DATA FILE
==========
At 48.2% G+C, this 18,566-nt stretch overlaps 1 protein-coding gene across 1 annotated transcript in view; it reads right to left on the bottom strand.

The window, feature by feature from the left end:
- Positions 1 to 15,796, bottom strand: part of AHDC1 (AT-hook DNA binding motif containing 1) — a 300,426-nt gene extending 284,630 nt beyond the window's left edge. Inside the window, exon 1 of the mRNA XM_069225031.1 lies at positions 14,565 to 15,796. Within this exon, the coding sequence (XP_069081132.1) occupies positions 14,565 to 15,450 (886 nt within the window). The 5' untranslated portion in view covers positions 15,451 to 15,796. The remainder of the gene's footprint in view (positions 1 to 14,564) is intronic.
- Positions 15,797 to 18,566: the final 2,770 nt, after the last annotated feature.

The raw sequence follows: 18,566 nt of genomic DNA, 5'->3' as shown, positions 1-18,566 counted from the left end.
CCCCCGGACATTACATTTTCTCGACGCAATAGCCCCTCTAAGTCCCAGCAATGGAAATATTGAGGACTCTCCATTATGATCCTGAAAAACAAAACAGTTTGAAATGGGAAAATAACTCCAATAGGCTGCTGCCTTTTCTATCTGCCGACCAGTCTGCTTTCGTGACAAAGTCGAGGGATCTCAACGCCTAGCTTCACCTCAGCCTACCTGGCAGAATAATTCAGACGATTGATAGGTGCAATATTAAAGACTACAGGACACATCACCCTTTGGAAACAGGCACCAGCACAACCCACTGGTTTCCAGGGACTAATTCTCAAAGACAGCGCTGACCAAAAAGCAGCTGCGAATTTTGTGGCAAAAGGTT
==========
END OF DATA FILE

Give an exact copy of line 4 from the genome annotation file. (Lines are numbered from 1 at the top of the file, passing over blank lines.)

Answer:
- Positions 15,797 to 18,566: the final 2,770 nt, after the last annotated feature.